McCarver and Stephanie Dunbar take a romantic independent movie
making feature and teach a vital lesson on how to be a director in
this Austin made movie by Director James Christopher.
News & Entertainment Magazine took the time to attend the
Houston screening of Director James Christopher’s feature comedy
motion picture, “Goin’ Guerrilla” at Houston’s newest
theater - the Alamo Drafthouse-Vintage Park on January 14th,
2014. WE met several people associated with the project including
Mr. Christopher, Cinematographer Chris Copple, Actress Terissa
Kelton and Associate Producer Michelle Mower.
typical of Houston, the support of independent projects did NOT fill
up the theater. This, in our opinion, was a treat for us to have a
small audience and the theater to ourselves. It made for a more
realistic viewing experience. Prior to the screening we spoke with
cinematographer Chris Copple who told us that he used a Canon D7 to
shoot this movie in its entirely. Quite an accomplishment for a
small hand held digital camera. His work on “Goin’ Guerrilla”
is noticeably inline with regard to blocking, composition and
lighting – photographic skills needed for making a movie.
Twitchy Dolphin Flix, out of Austin, “Goin’ Guerrilla” tells
the story of Jeff (played by Mark McCarver), a ball-less independent
screenwriter whose claim to fame comes from writing a series of T
and A college comedy-sex movies with his partner and brother Tony
(played by Luke Francis). Wanting to be more of a serious writer,
Jeff becomes weary of and dissatisfied with these exploitation films
after seeing that his movies are ending up in the five-dollar bin at
the store. When an opportunity to write and direct a no-budget
period romantic comedy called “Across the Sea of the Heart”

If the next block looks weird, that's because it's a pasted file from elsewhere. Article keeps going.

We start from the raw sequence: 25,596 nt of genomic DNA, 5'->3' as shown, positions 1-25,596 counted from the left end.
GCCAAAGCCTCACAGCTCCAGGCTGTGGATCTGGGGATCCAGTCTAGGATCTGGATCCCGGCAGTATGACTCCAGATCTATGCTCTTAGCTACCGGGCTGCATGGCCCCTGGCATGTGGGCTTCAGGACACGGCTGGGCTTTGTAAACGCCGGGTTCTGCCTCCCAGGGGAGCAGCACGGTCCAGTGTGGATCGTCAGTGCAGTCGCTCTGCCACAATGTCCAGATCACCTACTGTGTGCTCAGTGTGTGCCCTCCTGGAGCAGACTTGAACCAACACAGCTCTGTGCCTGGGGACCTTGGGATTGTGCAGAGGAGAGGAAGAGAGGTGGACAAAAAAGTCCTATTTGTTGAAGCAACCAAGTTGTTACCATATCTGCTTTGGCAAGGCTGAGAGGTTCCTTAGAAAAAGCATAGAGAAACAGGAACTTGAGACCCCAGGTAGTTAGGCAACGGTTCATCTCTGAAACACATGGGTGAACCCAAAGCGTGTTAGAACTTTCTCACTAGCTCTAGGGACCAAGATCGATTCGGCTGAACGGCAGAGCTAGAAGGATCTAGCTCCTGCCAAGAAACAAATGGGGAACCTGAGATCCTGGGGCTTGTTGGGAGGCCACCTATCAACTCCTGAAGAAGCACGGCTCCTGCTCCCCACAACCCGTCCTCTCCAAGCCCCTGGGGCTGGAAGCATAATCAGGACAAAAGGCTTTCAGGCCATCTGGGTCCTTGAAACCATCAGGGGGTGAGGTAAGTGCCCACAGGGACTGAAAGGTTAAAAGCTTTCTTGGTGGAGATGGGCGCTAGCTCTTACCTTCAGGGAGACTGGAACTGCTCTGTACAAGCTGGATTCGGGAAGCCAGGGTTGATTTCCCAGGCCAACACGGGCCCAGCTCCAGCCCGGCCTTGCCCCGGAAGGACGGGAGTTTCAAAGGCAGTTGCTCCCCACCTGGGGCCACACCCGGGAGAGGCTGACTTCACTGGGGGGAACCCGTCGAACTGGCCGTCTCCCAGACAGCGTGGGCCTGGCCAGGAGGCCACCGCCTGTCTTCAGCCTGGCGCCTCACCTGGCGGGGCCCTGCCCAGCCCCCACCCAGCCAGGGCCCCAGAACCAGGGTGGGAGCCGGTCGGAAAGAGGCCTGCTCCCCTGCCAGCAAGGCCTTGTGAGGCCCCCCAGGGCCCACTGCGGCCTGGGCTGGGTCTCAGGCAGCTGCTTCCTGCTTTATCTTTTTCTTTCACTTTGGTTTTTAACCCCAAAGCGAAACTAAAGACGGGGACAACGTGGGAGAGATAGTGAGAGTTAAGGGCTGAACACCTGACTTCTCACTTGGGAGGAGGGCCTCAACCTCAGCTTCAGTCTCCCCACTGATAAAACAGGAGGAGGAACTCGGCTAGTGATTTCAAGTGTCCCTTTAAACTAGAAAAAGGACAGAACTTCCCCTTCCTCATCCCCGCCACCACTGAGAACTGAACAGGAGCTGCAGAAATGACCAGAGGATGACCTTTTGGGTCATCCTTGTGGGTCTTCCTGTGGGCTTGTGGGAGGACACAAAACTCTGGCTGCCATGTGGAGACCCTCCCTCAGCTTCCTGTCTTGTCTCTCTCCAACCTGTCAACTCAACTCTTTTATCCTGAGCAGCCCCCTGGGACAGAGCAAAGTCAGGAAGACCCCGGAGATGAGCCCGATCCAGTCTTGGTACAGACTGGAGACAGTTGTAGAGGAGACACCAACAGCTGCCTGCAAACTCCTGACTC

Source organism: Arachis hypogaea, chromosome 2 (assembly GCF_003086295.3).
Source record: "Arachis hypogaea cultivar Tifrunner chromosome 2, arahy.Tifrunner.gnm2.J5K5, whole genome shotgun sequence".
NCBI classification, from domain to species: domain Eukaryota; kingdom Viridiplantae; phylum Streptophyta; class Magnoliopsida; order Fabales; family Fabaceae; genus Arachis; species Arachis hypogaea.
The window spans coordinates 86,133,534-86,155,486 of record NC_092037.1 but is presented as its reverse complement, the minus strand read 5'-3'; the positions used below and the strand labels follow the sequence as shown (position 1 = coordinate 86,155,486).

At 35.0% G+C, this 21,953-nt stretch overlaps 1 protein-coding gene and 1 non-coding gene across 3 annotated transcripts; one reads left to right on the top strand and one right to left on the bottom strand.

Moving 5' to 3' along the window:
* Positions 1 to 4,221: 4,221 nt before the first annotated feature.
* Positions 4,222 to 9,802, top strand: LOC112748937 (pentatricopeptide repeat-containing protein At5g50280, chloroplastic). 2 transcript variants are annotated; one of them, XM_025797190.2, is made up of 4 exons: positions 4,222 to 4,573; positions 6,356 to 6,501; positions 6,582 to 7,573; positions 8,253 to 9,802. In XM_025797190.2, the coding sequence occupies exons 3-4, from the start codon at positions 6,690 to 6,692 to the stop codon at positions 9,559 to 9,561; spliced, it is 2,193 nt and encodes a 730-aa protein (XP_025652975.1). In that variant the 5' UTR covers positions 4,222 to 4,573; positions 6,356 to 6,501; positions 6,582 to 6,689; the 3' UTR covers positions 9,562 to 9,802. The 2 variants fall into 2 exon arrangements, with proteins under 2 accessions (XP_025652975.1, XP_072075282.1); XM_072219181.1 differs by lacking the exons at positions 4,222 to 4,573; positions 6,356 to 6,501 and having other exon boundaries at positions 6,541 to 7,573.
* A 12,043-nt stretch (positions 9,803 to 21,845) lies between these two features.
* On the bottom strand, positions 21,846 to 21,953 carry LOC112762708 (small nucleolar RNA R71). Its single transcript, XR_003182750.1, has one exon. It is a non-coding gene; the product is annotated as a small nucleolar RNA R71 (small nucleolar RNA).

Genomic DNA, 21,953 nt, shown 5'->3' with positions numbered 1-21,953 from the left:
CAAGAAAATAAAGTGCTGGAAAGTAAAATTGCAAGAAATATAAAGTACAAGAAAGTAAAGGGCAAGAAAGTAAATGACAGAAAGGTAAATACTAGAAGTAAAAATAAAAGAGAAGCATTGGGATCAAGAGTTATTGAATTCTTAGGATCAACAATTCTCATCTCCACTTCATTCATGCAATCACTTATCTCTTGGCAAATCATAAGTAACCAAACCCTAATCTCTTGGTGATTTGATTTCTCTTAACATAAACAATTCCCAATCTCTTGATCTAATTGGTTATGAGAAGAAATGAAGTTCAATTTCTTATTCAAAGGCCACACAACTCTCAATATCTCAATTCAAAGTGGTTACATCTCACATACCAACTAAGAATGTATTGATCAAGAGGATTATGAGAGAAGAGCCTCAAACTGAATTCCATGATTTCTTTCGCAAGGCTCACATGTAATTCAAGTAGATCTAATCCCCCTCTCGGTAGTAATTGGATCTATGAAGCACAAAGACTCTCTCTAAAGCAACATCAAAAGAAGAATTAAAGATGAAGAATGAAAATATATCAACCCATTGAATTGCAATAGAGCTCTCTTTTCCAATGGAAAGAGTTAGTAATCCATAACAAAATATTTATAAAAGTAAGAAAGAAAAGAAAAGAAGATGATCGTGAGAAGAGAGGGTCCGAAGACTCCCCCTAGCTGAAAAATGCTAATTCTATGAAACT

comes his way, and to prove to investors that he can make a serious
movie, Jeff, assembles a motley crew of filmmakers. One catch…he
has to give the lead role to the TV star of the longest running
sitcom in history, “My Girl Cindi”- child star, now grown up…Cindi
(played by Ashley Serrao) who is trying to break into films but has
no cinematic talent.
whipped but determined to make this movie, Jeff meets the girl of
his dreams Amanda (played by Stephanie Dunbar), an aspiring writer,
actress and, at one time, a doormat and personal assistant to the
diva Cindi. Conflict between the two women creates animosity on the
set and Jeff is caught in the middle of having to make his movie
with Cindi and the love for Amanda.
troubles between the two women and the reluctance of Jeff to step up
to the plate, the crew starts to lose respect and confidence in this
first time director. Jeff must now find the courage to determine who
will play the lead, how this movie will be made and lead the crew to
the making of his break-out movie.
Directed by James Christopher and with comedic flare, “Goin’
Guerrilla” is the 7th of a dozen feature movies by
Twitchy Dolphin Flix. Here,
the director takes the audience, somewhat loosely, behind the scenes
and on the set of movie-making with a not quite so professional but
dedicated crew of filmmakers. Believable? It’s a movie.
the story was a bit difficult to follow as there seemed to be a
montage of scenes over-laid by a narration that back-tracked the
history of the brothers Jeff and Tony as they rise and fall from
fame with their exploitation movies, AND, at the same time,
revealing the back-story leading the audience on the spiral down the
TV diva’s inevitable career move to film. Rack it up as scene and
character development, the opening sequence ran a little long as it
explains the two opponents.
feature movie seems to become focused after the opening sequence, as
there is a drastic drop in visual stimulation and fast cuts, giving
the audience time to soak in the back-story and then move them
forward to the plot and the substance of the story.